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-   -   gainclone: one channel buzzes (http://www.diyaudio.com/forums/chip-amps/69458-gainclone-one-channel-buzzes.html)

Jimmy154 10th December 2005 04:45 AM

gainclone: one channel buzzes
 
I have a gainclone and one channel buzzes. It's a slight buzz and gets louder the later on in the day it gets. But my speakers are 2 ft away from me so I can hear it and it gets irriating. It has nothing to do with the transformer and rectifier. No matter how I wire the transformer it buzzes on the same channel. And I figure if it was the rectifier it would buzz on both. So where is the problem?

neutron7 10th December 2005 06:10 AM

did you try swapping the inputs to see if the buzz comes from the other channel? iif it changes to the other side then its something to do with the source

its probably a ground loop or other grounding issue.

a picture or diagram of your ground wiring would help people to help you

Nordic 10th December 2005 06:45 AM

Also make sure its not maybe one of the speakers... had that happen before... In the meantime, my money is on a bad solder joint.

Jimmy154 10th December 2005 04:48 PM

The inputs and the speakers are the first things I checked.

I resoldered everything cause I thought it was a bad solder joint too. It did not help :( Maybe it still could be a bad solder joint :confused:

Not sure how to draw a diagram, but I'll try to explain it. My two channels go to a 100 ohm resistor, then to the chassis where they meet up with my earth ground.

Jimmy154 11th December 2005 01:06 AM

It was cause the right side channel signal input goes right by the power wires where the plug is, I think. I rewired it a little and I think it might be a little better now. When the signal input wire is not wired into the channel there is no buzz. You can wire signal wire into right channel and the other end can be run by the power wires and the buzz gets louder or fainter depending on how close it is to the power wires. Inbetween two power wires it is the loudest, like where the switch is. Should of tried it with left channel to confirm, now that I think about it.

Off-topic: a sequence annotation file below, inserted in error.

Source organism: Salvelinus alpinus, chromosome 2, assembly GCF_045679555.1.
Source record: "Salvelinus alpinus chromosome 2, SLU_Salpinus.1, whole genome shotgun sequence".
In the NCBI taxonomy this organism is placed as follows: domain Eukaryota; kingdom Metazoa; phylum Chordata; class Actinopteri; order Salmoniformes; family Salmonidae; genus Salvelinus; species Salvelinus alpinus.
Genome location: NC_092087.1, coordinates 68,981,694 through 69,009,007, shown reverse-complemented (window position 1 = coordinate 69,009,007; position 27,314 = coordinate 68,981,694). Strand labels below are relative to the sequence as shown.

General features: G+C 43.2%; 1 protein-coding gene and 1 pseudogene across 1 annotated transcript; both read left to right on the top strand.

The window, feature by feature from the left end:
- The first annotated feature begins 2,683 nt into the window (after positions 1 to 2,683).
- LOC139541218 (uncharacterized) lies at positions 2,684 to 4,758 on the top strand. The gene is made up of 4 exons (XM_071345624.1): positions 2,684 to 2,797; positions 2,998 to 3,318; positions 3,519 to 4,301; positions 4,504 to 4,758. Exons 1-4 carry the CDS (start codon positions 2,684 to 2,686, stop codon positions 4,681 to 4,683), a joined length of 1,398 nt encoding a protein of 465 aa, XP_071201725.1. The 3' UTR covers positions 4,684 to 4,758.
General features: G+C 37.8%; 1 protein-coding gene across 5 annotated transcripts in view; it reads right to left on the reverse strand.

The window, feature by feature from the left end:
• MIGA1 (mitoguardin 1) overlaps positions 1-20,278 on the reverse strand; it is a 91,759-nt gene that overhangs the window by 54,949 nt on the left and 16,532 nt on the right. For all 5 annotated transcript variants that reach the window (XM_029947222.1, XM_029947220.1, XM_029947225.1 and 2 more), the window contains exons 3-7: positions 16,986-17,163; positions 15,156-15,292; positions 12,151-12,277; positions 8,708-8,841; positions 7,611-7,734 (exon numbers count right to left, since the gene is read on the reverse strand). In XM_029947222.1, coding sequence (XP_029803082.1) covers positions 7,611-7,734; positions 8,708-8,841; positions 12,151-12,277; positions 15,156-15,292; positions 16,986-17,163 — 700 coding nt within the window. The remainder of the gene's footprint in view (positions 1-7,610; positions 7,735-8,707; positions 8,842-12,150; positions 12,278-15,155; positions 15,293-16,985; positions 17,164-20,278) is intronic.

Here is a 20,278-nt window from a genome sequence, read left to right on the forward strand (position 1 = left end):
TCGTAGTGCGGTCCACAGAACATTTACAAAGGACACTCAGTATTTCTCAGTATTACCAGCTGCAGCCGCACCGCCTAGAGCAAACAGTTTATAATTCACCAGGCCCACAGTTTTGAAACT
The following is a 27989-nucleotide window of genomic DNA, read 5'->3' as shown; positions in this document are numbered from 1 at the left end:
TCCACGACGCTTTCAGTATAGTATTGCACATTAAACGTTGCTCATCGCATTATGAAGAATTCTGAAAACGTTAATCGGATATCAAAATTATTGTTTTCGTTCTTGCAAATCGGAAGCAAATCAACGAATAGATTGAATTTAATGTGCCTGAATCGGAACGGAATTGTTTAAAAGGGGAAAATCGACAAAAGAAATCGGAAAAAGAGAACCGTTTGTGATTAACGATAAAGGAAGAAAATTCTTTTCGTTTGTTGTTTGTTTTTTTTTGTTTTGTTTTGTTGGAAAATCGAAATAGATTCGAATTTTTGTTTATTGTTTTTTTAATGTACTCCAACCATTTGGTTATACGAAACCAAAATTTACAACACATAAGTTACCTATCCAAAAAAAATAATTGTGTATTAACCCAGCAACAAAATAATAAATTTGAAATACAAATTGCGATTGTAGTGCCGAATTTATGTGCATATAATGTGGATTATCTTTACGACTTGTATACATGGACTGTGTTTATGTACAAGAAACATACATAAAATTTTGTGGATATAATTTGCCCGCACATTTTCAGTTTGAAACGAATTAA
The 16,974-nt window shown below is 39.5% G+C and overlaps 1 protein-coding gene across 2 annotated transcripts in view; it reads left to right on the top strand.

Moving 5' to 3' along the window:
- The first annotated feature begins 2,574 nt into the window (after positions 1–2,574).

Another thing I figured out while doing this is that the volume control or pot (is that what it's called?) I had in there before made it sound worse, I think. I had a pot from an old crappy amp, now I have a pot from an old H/K amp and it is much better.

Also power wire zapped me good haha :D

SteveMajerus 11th December 2005 07:36 AM

Did you design the boards yourself, or are you using a point-to-point scheme?

In either case, make sure that the non-inverting input (or whereever you reference the amp to ground in your design) has it's own wire to the main signal ground. If there any voltage drops due to power supply filtering caps, etc in the ground path to the non-inverting input, the amplifier will amplify the slight differential input.

I made this mistake on one of my boards and had to cut the ground traces to solder leads on!


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